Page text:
AFPM, API Respond to President Biden’s Letters to U.S. Refiners

AFPM President and CEO Chet Thompson and API President and CEO Mike Sommers sent a letter to President Biden responding to recent letters the Administration sent to major U.S. fuel refiners suggesting that these companies, their workforces and facilities throughout the country aren’t doing their part to bring fuel to the market and lower energy costs for consumers.

AFPM Statement on White House Letters to U.S. Refiners

We are surprised and disappointed by the President’s letter. Any suggestion that U.S. refiners are not doing our part to bring stability to the market is false. We would encourage the Administration to look inward to better understand the role their policies and hostile rhetoric have played in the current environment.

Freight Rail Challenges Discussed During Surface Transportation Board Visit

To address freight rail concerns, leaders from LyondellBasell and the Surface Transportation Board (STB) held discussions and toured LyondellBasell’s facility in Morris, Illinois. LyondellBasell’s Morris Complex is unique in that it is served by more than one major rail carrier. Nearly 80 percent of U.S. refineries and petrochemical facilities operate in regions served by just one freight rail provider.

Refining Capacity 101: What to Understand Before Demanding “Restarts”

The United States has the most complex and efficient refining industry in the world, but we also have less refining capacity than we used to. Where the issue of refining capacity is concerned, it’s important to understand what refining capacity is, why we’ve lost capacity in the United States and how policies can advance the competitiveness of our refineries in the global market.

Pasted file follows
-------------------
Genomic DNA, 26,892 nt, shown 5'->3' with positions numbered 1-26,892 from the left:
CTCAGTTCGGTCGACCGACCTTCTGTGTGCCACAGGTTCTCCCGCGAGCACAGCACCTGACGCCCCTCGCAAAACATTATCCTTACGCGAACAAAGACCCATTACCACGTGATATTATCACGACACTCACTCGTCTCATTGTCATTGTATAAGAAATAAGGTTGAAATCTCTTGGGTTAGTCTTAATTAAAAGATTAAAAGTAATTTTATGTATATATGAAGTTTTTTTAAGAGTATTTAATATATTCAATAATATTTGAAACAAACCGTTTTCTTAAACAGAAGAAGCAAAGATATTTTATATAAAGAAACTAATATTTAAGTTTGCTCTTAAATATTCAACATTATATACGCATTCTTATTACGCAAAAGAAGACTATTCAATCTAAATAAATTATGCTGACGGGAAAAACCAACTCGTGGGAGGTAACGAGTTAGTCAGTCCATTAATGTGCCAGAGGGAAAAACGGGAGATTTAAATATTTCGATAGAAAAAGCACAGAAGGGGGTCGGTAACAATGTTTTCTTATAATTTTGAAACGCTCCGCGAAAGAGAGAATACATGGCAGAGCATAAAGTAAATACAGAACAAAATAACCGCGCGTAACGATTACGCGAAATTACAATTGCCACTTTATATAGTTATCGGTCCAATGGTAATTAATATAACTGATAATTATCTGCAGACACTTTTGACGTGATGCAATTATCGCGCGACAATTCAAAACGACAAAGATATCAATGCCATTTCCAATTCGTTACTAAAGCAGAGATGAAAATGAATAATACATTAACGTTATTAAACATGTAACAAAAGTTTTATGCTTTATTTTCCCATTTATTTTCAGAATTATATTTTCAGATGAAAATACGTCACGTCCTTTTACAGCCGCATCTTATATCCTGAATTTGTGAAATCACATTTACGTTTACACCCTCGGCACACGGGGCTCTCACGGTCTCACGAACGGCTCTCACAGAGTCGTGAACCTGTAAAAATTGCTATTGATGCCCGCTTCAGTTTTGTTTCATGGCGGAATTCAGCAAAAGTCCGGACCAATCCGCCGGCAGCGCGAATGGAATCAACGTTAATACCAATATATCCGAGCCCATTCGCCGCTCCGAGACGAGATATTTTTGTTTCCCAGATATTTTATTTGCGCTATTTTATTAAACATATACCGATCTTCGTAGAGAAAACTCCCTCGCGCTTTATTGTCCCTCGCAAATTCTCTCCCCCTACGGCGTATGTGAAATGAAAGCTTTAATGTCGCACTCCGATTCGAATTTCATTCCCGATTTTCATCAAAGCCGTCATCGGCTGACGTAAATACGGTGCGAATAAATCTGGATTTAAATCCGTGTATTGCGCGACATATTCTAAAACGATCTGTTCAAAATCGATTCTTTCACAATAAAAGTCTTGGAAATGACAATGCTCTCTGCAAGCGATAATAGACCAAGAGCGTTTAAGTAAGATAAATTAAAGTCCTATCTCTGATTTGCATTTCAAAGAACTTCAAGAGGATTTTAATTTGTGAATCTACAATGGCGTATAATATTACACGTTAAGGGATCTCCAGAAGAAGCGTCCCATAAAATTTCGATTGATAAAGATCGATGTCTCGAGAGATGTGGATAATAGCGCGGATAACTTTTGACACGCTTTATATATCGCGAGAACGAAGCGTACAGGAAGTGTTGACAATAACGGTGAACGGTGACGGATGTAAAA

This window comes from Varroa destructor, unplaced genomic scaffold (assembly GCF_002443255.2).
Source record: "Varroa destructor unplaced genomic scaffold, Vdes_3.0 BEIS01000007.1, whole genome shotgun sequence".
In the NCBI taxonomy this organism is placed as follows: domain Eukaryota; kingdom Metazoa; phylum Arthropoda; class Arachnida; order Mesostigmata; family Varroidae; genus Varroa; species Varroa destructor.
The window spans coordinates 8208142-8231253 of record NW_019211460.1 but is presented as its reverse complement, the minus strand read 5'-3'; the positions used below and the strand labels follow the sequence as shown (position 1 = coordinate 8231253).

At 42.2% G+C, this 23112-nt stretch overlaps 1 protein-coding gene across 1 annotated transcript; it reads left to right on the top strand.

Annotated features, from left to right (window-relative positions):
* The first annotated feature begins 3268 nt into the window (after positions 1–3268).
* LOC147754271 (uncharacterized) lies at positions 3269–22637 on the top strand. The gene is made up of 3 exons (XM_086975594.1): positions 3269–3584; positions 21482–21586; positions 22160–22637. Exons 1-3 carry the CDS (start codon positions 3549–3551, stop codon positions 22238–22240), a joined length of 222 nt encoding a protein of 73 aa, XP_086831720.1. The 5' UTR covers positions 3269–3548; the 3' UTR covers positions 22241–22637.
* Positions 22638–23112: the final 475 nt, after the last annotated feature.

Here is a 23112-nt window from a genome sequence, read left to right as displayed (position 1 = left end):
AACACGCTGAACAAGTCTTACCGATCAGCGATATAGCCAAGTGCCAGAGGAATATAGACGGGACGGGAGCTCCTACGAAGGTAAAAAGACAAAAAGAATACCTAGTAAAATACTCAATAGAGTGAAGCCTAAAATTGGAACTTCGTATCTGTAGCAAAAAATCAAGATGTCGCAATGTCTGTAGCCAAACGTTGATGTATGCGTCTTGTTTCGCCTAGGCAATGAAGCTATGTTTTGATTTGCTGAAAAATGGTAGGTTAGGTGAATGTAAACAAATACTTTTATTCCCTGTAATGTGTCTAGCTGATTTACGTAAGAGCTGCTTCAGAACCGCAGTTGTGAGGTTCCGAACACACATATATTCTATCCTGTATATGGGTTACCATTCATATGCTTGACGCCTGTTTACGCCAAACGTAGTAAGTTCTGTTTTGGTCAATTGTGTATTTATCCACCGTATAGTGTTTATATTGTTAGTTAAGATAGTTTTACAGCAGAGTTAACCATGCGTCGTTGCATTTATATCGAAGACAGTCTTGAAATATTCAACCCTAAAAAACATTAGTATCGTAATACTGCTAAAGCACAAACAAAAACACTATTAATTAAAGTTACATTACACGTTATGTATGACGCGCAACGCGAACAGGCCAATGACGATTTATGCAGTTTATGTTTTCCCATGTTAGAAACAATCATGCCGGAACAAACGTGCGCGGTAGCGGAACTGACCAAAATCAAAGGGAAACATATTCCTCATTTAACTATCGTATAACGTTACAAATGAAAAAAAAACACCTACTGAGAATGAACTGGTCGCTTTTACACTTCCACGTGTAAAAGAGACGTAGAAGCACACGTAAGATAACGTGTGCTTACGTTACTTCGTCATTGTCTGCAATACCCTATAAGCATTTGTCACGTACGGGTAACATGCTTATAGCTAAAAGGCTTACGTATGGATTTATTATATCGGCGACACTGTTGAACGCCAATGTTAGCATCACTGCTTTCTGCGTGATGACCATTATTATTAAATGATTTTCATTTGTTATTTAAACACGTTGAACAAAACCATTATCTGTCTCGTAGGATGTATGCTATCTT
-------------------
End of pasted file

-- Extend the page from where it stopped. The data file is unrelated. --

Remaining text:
Refiners Bewildered by Biden Administration RFS Rule that Will Increase Costs for Refiners & Consumers

EPA's 2022 RFS standard is bewildering and contrary to the Administration’s claims to be doing everything in their power to provide relief to consumers. Unachievable mandates will needlessly raise fuel production costs and further threaten the viability of U.S. small refineries, both at the expense of consumers.

What drives prices at the pump

Oil markets are famously sensitive to uncertainty. Global conflict can send prices higher on concerns that crude oil supplies could be disrupted. This is playing out in response to Russia’s unprovoked acts of war against Ukraine. Russia is a major supplier of crude oil and other energy products globally, though less so in the United States. In recent days, many market participants have committed to stop purchasing Russian oil. Shipping companies are concerned about loading cargoes from Russia and some shippers are finding the cost associated with such cargoes too high. These moves are tightening an already tight market.